For the first half of today's tutorial, we will go over a few of the most common mistakes and misconceptions seen on the midterm exam. These concerned (at a high Level):
We will now cover some concepts from Lecture Module 7 (see handouts)
Take a look at the three files
dtrig.scm provides the three basic trigonometry functions
(sin, cos, tan) to work with angle measures given in degrees rather than
module-tests.scm provides just one function which
will take a name and a series of tests and will run the tests, using output
to indicate passing/failure. This allows one way to write tests in modules.
triangles.scm provides a few classes to represent
triangles. Note that this module requires the other two. Make sure
you understand how these modules are set up.
triangle% base class represents any triangle and
has the four operations
sides returns a list of the
lengths of the triangle's three sides, and the other three do what we would
expect. Only the
sides method is not implemented in the base
There are three subclasses of
equilateral%. These represent the different types of
triangles as one might expect, and
is a subclass of
area function in
a more efficient version that takes advantage of the fact that the area of
an isosceles triangle is equal to the square of the repeated side length times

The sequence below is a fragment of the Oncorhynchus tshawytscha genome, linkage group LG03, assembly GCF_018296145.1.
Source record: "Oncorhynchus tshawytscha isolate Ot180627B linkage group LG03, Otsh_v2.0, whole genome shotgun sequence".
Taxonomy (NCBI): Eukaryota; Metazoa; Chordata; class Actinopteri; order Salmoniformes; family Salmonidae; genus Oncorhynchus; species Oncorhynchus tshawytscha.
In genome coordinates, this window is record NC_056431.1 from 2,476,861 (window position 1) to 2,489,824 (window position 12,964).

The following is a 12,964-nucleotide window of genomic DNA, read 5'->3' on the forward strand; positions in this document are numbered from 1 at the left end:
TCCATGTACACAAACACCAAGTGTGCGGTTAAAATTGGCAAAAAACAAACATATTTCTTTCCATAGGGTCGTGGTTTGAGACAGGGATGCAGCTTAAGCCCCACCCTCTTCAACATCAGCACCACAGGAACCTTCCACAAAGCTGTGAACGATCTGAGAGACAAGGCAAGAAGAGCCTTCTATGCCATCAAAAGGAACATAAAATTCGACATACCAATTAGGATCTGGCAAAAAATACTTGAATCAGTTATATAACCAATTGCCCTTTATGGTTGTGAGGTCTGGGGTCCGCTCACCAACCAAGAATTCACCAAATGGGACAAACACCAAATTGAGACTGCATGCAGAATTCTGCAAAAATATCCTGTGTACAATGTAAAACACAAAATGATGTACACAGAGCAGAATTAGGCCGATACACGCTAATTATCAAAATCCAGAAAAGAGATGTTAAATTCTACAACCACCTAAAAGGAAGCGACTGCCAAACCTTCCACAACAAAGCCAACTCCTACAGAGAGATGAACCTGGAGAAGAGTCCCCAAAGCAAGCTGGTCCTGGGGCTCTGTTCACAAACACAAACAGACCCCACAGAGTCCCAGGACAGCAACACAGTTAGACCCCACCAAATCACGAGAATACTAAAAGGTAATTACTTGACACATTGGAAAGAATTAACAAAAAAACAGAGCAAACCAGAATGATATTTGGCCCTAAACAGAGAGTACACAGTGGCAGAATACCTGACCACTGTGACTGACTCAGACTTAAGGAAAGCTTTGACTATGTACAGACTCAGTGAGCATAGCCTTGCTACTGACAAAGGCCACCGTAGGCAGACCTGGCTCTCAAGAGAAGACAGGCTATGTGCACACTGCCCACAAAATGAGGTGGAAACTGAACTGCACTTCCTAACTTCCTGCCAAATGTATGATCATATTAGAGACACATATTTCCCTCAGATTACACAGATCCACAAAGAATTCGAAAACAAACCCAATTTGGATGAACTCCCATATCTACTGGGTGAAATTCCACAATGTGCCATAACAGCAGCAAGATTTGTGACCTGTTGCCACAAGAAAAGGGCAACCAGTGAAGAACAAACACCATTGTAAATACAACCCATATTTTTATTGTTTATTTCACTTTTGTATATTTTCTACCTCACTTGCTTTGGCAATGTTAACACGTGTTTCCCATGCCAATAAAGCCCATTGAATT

the sine of the angle between them, divided by 2. Then override the
shortest-side function in
a more efficient version (easy).
Next, make a new class
right% (for right triangles),
and add it to the module. The initialization should take the lengths of the
two sides around the 90-degree angle, and the class should override the
area, as well as add a new
hypotenuse. Be sure to add tests for the new class.
In a new file, load the triangles module and write a new function,
obtuse?, which consumes an instance of any triangle class, and
produces true if and only if that triangle is obtuse, i.e., it has an angle
larger than 90 degrees. You might want to use the fact that this is only true
if the square of the longest side is strictly greater than the sum of the
squares of the other two sides.
Last modified on Friday, 19 August 2011, at 18:05 hours.